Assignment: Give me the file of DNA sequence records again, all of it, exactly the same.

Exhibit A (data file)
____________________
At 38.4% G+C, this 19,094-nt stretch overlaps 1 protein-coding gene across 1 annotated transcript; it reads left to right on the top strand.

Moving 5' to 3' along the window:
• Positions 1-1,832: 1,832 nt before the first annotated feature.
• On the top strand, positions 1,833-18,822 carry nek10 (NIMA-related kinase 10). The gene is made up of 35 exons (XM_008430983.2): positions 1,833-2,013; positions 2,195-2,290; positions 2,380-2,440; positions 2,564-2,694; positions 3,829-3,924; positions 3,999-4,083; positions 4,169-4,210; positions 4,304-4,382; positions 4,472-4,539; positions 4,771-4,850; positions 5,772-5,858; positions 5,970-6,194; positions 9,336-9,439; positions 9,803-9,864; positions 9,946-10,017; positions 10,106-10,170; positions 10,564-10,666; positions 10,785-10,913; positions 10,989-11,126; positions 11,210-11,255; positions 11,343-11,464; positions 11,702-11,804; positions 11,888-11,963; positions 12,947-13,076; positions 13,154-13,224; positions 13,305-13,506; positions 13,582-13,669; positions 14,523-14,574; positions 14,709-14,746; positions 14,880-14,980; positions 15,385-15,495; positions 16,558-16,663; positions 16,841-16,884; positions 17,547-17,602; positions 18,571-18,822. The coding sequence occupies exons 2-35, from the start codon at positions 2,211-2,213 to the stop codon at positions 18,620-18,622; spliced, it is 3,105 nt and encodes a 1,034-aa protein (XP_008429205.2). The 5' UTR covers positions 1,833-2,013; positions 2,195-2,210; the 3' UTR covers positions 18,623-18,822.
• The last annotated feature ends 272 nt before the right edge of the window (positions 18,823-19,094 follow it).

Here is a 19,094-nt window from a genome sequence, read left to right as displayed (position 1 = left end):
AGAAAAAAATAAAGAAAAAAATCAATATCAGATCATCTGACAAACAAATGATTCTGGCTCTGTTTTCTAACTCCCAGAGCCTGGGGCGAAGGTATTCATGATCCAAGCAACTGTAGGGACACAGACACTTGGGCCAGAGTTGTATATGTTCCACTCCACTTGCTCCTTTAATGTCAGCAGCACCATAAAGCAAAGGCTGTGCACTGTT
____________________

At 38.4% G+C, this 19,094-nt stretch overlaps 1 protein-coding gene across 1 annotated transcript; it reads left to right on the top strand.

Moving 5' to 3' along the window:
• Positions 1-1,832: 1,832 nt before the first annotated feature.
• On the top strand, positions 1,833-18,822 carry nek10 (NIMA-related kinase 10). The gene is made up of 35 exons (XM_008430983.2): positions 1,833-2,013; positions 2,195-2,290; positions 2,380-2,440; positions 2,564-2,694; positions 3,829-3,924; positions 3,999-4,083; positions 4,169-4,210; positions 4,304-4,382; positions 4,472-4,539; positions 4,771-4,850; positions 5,772-5,858; positions 5,970-6,194; positions 9,336-9,439; positions 9,803-9,864; positions 9,946-10,017; positions 10,106-10,170; positions 10,564-10,666; positions 10,785-10,913; positions 10,989-11,126; positions 11,210-11,255; positions 11,343-11,464; positions 11,702-11,804; positions 11,888-11,963; positions 12,947-13,076; positions 13,154-13,224; positions 13,305-13,506; positions 13,582-13,669; positions 14,523-14,574; positions 14,709-14,746; positions 14,880-14,980; positions 15,385-15,495; positions 16,558-16,663; positions 16,841-16,884; positions 17,547-17,602; positions 18,571-18,822. The coding sequence occupies exons 2-35, from the start codon at positions 2,211-2,213 to the stop codon at positions 18,620-18,622; spliced, it is 3,105 nt and encodes a 1,034-aa protein (XP_008429205.2). The 5' UTR covers positions 1,833-2,013; positions 2,195-2,210; the 3' UTR covers positions 18,623-18,822.
• The last annotated feature ends 272 nt before the right edge of the window (positions 18,823-19,094 follow it).

Here is a 19,094-nt window from a genome sequence, read left to right as displayed (position 1 = left end):
AGAAAAAAATAAAGAAAAAAATCAATATCAGATCATCTGACAAACAAATGATTCTGGCTCTGTTTTCTAACTCCCAGAGCCTGGGGCGAAGGTATTCATGATCCAAGCAACTGTAGGGACACAGACACTTGGGCCAGAGTTGTATATGTTCCACTCCACTTGCTCCTTTAATGTCAGCAGCACCATAAAGCAAAGGCTGTGCACTGTT